"So, what's your running style?" my run-savvy friend asked me.
I gave him a confused look, and asked him to clarify.
"You know, what type of foot strike do you have?" he said.
"Um, I put one foot in front of the other," I said. "Then, I put the other foot in front of that one. I keep doing that over and over. That's what type of runner I am."
For newbies like myself, there is some confusing terminology in the running world.
I discovered this in the early stages of my half marathon training. Little did I know, there are different running styles, and the way your feet strike the ground can determine a lot.
Pronation and Supination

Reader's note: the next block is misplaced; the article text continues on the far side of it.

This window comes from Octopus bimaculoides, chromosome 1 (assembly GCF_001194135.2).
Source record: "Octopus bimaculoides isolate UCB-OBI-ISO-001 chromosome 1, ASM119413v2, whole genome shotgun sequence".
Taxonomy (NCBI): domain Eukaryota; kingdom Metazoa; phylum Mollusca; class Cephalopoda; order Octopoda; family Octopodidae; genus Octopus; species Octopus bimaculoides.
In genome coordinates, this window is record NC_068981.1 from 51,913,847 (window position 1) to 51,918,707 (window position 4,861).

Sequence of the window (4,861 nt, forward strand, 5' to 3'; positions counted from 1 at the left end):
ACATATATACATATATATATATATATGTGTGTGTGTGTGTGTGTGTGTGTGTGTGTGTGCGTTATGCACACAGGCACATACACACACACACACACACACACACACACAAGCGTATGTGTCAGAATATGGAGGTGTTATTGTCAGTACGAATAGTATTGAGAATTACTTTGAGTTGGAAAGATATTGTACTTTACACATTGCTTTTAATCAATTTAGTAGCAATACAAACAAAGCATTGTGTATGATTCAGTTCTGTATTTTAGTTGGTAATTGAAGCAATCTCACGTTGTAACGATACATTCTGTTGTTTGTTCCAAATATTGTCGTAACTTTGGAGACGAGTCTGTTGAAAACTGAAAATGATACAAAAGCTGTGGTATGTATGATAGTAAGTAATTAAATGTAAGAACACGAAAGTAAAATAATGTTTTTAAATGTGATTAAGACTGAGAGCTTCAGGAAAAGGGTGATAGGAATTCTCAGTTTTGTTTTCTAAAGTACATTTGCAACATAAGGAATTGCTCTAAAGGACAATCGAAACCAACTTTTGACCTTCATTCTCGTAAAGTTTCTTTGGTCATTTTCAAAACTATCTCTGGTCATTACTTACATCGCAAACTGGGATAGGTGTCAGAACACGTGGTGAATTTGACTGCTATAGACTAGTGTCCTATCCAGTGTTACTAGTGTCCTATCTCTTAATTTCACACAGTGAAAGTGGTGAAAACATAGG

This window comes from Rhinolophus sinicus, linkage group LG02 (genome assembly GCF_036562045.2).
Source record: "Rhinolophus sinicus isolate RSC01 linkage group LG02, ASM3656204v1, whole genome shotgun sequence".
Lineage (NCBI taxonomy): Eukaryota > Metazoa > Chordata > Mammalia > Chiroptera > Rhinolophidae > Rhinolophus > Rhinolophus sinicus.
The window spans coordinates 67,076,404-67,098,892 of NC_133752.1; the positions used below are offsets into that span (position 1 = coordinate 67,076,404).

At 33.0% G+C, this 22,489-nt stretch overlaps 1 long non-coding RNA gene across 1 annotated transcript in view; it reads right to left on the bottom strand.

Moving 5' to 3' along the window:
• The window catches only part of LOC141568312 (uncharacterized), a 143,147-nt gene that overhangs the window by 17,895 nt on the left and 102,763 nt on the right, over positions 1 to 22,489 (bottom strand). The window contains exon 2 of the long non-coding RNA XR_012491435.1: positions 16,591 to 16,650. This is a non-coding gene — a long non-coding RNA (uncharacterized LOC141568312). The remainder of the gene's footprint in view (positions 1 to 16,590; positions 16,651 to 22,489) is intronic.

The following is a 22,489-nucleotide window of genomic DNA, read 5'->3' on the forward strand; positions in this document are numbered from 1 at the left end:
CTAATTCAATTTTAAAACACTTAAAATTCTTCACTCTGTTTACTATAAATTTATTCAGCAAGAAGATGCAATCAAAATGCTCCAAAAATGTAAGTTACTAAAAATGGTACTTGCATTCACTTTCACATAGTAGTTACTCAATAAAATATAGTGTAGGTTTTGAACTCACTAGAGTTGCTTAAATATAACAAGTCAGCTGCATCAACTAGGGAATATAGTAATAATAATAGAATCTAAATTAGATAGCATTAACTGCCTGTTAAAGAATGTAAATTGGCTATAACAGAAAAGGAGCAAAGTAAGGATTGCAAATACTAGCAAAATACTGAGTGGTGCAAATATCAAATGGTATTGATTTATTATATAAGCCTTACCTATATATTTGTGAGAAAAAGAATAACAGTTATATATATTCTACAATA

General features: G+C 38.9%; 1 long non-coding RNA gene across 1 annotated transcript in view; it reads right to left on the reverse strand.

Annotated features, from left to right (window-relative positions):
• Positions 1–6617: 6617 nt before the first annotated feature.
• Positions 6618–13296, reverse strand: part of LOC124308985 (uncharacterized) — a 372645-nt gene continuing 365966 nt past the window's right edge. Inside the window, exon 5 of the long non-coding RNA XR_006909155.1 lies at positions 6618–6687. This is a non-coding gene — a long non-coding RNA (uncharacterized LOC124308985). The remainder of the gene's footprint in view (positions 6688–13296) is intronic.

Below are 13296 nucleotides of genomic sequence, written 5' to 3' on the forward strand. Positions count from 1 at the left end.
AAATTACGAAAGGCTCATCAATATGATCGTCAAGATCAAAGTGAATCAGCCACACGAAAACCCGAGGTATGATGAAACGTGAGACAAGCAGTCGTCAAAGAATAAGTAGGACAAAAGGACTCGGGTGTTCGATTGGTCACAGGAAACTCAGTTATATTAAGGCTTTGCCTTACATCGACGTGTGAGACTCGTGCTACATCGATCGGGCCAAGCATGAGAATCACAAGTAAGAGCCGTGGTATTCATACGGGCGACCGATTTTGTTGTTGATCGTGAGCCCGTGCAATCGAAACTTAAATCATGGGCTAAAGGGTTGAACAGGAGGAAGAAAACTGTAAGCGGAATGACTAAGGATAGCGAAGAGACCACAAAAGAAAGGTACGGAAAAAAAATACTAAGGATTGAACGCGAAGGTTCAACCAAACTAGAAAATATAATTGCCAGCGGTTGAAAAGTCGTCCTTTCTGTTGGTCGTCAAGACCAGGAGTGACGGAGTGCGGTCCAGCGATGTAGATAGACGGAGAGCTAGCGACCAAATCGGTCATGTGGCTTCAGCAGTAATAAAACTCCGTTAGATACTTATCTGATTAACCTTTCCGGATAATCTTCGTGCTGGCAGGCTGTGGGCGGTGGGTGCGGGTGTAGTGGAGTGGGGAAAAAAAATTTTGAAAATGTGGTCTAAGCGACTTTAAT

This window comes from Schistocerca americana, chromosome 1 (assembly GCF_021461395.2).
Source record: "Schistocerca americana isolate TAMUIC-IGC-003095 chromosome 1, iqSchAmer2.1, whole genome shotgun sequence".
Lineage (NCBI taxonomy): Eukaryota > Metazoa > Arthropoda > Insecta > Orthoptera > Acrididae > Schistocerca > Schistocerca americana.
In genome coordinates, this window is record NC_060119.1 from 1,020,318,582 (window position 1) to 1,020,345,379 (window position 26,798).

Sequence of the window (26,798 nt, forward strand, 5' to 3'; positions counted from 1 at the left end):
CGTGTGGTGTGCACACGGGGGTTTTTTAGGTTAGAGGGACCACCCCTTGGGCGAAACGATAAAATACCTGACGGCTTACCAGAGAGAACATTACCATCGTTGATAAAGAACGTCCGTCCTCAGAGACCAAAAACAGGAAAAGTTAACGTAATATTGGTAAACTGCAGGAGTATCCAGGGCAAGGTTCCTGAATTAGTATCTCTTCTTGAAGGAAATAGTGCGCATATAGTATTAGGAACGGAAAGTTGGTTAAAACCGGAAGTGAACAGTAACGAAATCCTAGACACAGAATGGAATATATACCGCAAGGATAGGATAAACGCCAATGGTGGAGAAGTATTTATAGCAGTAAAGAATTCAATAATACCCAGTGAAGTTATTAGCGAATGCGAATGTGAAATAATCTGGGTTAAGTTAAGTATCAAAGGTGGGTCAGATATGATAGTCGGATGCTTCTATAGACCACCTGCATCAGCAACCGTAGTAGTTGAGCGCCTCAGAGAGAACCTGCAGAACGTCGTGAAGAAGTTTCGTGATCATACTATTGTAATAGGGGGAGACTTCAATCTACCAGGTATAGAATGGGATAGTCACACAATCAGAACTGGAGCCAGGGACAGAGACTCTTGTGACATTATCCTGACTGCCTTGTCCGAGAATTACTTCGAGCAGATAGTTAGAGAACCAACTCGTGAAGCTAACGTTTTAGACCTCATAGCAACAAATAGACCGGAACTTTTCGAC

Get your pen and pad ready, fellow newbies. Class is in session.
Pronation occurs when the outside of the heel hits the ground first, and the foot rolls inward. Supination is the opposite—the inside of the heel hits first, followed by an outward roll.
Another detail that factors into the grand scheme of running is your foot strike. We strike the ground with our heel, forefoot or mid-foot.
Are you bored yet?
If you're running pain-free, these terms probably don't have much value to you. If you're experiencing reoccurring aches or want to become a more efficient runner, though, it's worthwhile to learn more about them.
You may be over-pronating, over-striding or doing something else that can lead to injuries or hinder your performance and efficiency.
Attempting to change your natural running style isn't always the smartest thing to do, but transitioning to shoes or insoles that specifically tailor to your feet can make the world of a difference.